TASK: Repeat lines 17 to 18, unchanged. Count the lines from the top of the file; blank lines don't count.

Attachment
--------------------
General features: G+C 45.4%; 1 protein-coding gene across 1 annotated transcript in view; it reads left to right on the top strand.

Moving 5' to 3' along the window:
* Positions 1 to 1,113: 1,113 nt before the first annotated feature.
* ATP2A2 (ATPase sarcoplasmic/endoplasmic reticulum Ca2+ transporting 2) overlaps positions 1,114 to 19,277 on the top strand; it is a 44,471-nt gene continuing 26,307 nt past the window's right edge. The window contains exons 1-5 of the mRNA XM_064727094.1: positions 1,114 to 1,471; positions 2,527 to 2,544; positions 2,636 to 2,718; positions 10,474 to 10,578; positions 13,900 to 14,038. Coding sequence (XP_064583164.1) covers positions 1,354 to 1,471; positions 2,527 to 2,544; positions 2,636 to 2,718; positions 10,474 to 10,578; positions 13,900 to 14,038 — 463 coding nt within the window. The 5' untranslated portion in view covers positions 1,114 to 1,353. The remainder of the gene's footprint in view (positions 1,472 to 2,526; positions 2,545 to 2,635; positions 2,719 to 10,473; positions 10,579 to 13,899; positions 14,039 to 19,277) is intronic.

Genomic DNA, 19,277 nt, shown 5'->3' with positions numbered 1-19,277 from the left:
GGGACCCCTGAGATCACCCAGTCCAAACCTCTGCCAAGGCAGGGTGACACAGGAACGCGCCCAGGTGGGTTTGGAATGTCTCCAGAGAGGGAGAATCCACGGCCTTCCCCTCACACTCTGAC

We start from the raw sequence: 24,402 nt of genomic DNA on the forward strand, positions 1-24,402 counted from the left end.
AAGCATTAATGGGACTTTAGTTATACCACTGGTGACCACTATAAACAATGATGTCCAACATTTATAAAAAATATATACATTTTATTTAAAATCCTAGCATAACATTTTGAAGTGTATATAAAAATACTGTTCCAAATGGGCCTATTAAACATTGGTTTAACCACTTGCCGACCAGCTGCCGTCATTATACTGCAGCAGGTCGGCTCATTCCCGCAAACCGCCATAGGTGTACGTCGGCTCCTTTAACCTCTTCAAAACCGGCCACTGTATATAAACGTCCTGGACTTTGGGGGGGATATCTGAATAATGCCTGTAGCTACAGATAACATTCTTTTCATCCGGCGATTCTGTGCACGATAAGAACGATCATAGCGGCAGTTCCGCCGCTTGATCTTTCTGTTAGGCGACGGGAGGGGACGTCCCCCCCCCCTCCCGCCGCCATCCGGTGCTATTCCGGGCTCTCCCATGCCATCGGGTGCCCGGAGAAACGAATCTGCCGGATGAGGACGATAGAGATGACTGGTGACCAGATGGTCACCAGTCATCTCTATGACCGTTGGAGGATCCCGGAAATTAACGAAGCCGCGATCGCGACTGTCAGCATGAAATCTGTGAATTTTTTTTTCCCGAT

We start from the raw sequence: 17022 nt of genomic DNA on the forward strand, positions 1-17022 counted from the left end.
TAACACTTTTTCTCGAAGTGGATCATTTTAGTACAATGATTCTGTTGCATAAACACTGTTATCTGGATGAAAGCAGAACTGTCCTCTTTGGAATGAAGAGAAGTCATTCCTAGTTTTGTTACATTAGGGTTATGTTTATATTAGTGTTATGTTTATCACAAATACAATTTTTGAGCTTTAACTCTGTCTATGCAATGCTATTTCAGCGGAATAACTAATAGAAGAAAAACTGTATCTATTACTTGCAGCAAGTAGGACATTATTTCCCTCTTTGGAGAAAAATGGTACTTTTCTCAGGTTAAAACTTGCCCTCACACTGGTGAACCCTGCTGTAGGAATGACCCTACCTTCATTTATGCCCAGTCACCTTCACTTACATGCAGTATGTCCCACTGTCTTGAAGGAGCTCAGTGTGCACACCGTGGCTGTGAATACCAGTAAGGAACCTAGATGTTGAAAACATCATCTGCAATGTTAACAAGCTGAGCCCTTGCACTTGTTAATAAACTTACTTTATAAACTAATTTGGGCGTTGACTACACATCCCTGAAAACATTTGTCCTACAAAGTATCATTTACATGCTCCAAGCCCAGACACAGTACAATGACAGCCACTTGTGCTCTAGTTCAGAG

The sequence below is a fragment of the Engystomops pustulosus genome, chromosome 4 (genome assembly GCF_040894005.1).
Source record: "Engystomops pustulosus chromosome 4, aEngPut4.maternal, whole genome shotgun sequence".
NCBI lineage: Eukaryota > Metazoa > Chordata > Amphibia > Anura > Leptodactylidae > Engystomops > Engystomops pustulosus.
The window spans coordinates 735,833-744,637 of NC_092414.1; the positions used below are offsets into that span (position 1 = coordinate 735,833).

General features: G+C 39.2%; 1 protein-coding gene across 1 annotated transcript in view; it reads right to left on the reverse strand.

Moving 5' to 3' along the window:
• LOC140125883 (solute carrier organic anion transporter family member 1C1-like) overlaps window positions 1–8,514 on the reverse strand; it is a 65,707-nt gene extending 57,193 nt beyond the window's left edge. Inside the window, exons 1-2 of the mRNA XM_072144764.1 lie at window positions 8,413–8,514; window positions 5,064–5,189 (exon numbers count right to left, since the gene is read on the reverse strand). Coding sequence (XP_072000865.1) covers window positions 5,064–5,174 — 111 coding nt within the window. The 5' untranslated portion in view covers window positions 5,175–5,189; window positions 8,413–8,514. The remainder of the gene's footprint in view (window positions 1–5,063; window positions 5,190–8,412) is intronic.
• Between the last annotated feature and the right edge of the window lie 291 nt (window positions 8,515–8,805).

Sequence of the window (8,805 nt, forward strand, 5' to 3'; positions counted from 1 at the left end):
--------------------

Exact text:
• LOC140125883 (solute carrier organic anion transporter family member 1C1-like) overlaps window positions 1–8,514 on the reverse strand; it is a 65,707-nt gene extending 57,193 nt beyond the window's left edge. Inside the window, exons 1-2 of the mRNA XM_072144764.1 lie at window positions 8,413–8,514; window positions 5,064–5,189 (exon numbers count right to left, since the gene is read on the reverse strand). Coding sequence (XP_072000865.1) covers window positions 5,064–5,174 — 111 coding nt within the window. The 5' untranslated portion in view covers window positions 5,175–5,189; window positions 8,413–8,514. The remainder of the gene's footprint in view (window positions 1–5,063; window positions 5,190–8,412) is intronic.
• Between the last annotated feature and the right edge of the window lie 291 nt (window positions 8,515–8,805).